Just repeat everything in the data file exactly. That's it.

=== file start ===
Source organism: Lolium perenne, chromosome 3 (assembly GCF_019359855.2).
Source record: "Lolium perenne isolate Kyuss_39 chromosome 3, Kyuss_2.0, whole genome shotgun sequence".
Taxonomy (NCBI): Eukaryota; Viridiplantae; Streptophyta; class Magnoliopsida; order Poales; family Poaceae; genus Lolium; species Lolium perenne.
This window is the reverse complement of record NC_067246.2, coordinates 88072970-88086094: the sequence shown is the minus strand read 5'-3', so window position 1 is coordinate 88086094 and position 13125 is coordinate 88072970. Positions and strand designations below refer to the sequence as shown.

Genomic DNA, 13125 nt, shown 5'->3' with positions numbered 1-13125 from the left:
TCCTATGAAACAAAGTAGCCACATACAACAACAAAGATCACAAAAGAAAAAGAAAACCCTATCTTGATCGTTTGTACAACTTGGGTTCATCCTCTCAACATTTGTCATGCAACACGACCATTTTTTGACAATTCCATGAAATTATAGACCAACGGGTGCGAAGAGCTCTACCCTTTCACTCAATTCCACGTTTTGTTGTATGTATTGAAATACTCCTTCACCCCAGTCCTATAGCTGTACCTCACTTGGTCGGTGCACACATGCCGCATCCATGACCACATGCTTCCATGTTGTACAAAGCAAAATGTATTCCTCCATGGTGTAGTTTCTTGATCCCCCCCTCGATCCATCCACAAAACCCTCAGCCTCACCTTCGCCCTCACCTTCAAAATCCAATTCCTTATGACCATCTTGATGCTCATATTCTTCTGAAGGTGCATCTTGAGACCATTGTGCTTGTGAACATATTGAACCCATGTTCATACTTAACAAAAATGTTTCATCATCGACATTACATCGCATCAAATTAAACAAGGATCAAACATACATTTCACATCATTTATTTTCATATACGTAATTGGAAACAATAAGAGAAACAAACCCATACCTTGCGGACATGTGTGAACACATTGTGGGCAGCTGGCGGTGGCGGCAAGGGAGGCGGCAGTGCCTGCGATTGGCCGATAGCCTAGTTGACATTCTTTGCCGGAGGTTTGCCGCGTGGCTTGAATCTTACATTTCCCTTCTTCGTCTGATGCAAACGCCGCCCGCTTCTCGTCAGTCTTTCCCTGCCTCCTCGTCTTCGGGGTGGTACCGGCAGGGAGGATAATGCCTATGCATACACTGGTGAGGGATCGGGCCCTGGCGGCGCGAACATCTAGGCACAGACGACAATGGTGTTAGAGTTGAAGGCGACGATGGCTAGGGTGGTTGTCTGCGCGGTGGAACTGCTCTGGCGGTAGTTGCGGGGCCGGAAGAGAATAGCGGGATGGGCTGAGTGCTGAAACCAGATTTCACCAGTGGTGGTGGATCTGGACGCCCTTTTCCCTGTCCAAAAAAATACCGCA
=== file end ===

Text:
Source organism: Lolium perenne, chromosome 3 (assembly GCF_019359855.2).
Source record: "Lolium perenne isolate Kyuss_39 chromosome 3, Kyuss_2.0, whole genome shotgun sequence".
Taxonomy (NCBI): Eukaryota; Viridiplantae; Streptophyta; class Magnoliopsida; order Poales; family Poaceae; genus Lolium; species Lolium perenne.
This window is the reverse complement of record NC_067246.2, coordinates 88072970-88086094: the sequence shown is the minus strand read 5'-3', so window position 1 is coordinate 88086094 and position 13125 is coordinate 88072970. Positions and strand designations below refer to the sequence as shown.

Genomic DNA, 13125 nt, shown 5'->3' with positions numbered 1-13125 from the left:
TCCTATGAAACAAAGTAGCCACATACAACAACAAAGATCACAAAAGAAAAAGAAAACCCTATCTTGATCGTTTGTACAACTTGGGTTCATCCTCTCAACATTTGTCATGCAACACGACCATTTTTTGACAATTCCATGAAATTATAGACCAACGGGTGCGAAGAGCTCTACCCTTTCACTCAATTCCACGTTTTGTTGTATGTATTGAAATACTCCTTCACCCCAGTCCTATAGCTGTACCTCACTTGGTCGGTGCACACATGCCGCATCCATGACCACATGCTTCCATGTTGTACAAAGCAAAATGTATTCCTCCATGGTGTAGTTTCTTGATCCCCCCCTCGATCCATCCACAAAACCCTCAGCCTCACCTTCGCCCTCACCTTCAAAATCCAATTCCTTATGACCATCTTGATGCTCATATTCTTCTGAAGGTGCATCTTGAGACCATTGTGCTTGTGAACATATTGAACCCATGTTCATACTTAACAAAAATGTTTCATCATCGACATTACATCGCATCAAATTAAACAAGGATCAAACATACATTTCACATCATTTATTTTCATATACGTAATTGGAAACAATAAGAGAAACAAACCCATACCTTGCGGACATGTGTGAACACATTGTGGGCAGCTGGCGGTGGCGGCAAGGGAGGCGGCAGTGCCTGCGATTGGCCGATAGCCTAGTTGACATTCTTTGCCGGAGGTTTGCCGCGTGGCTTGAATCTTACATTTCCCTTCTTCGTCTGATGCAAACGCCGCCCGCTTCTCGTCAGTCTTTCCCTGCCTCCTCGTCTTCGGGGTGGTACCGGCAGGGAGGATAATGCCTATGCATACACTGGTGAGGGATCGGGCCCTGGCGGCGCGAACATCTAGGCACAGACGACAATGGTGTTAGAGTTGAAGGCGACGATGGCTAGGGTGGTTGTCTGCGCGGTGGAACTGCTCTGGCGGTAGTTGCGGGGCCGGAAGAGAATAGCGGGATGGGCTGAGTGCTGAAACCAGATTTCACCAGTGGTGGTGGATCTGGACGCCCTTTTCCCTGTCCAAAAAAATACCGCA